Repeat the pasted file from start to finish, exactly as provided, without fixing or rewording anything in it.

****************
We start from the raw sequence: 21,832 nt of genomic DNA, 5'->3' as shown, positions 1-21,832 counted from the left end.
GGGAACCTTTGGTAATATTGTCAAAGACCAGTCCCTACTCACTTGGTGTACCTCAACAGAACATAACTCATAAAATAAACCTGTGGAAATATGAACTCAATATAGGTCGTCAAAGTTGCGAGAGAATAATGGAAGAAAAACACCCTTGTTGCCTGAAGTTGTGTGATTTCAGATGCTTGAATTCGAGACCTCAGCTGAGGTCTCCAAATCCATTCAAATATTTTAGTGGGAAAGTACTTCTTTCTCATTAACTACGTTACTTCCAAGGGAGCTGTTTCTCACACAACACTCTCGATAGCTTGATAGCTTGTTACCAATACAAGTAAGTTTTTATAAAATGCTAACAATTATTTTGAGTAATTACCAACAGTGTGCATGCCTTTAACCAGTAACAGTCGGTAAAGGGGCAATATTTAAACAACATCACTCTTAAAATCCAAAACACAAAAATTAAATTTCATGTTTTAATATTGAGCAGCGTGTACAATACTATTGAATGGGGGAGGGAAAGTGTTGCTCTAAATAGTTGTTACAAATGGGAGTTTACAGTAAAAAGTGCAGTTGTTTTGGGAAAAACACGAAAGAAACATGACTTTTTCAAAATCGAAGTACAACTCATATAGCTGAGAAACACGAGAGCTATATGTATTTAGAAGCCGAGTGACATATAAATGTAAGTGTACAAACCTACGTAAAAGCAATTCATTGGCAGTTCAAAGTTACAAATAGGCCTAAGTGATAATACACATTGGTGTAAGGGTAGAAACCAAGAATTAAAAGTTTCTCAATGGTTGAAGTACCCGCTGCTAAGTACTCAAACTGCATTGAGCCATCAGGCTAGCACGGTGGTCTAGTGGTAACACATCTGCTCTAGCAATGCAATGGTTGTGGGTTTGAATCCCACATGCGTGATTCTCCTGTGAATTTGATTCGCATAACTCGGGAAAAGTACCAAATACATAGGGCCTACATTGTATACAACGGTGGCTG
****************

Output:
We start from the raw sequence: 21,832 nt of genomic DNA, 5'->3' as shown, positions 1-21,832 counted from the left end.
GGGAACCTTTGGTAATATTGTCAAAGACCAGTCCCTACTCACTTGGTGTACCTCAACAGAACATAACTCATAAAATAAACCTGTGGAAATATGAACTCAATATAGGTCGTCAAAGTTGCGAGAGAATAATGGAAGAAAAACACCCTTGTTGCCTGAAGTTGTGTGATTTCAGATGCTTGAATTCGAGACCTCAGCTGAGGTCTCCAAATCCATTCAAATATTTTAGTGGGAAAGTACTTCTTTCTCATTAACTACGTTACTTCCAAGGGAGCTGTTTCTCACACAACACTCTCGATAGCTTGATAGCTTGTTACCAATACAAGTAAGTTTTTATAAAATGCTAACAATTATTTTGAGTAATTACCAACAGTGTGCATGCCTTTAACCAGTAACAGTCGGTAAAGGGGCAATATTTAAACAACATCACTCTTAAAATCCAAAACACAAAAATTAAATTTCATGTTTTAATATTGAGCAGCGTGTACAATACTATTGAATGGGGGAGGGAAAGTGTTGCTCTAAATAGTTGTTACAAATGGGAGTTTACAGTAAAAAGTGCAGTTGTTTTGGGAAAAACACGAAAGAAACATGACTTTTTCAAAATCGAAGTACAACTCATATAGCTGAGAAACACGAGAGCTATATGTATTTAGAAGCCGAGTGACATATAAATGTAAGTGTACAAACCTACGTAAAAGCAATTCATTGGCAGTTCAAAGTTACAAATAGGCCTAAGTGATAATACACATTGGTGTAAGGGTAGAAACCAAGAATTAAAAGTTTCTCAATGGTTGAAGTACCCGCTGCTAAGTACTCAAACTGCATTGAGCCATCAGGCTAGCACGGTGGTCTAGTGGTAACACATCTGCTCTAGCAATGCAATGGTTGTGGGTTTGAATCCCACATGCGTGATTCTCCTGTGAATTTGATTCGCATAACTCGGGAAAAGTACCAAATACATAGGGCCTACATTGTATACAACGGTGGCTG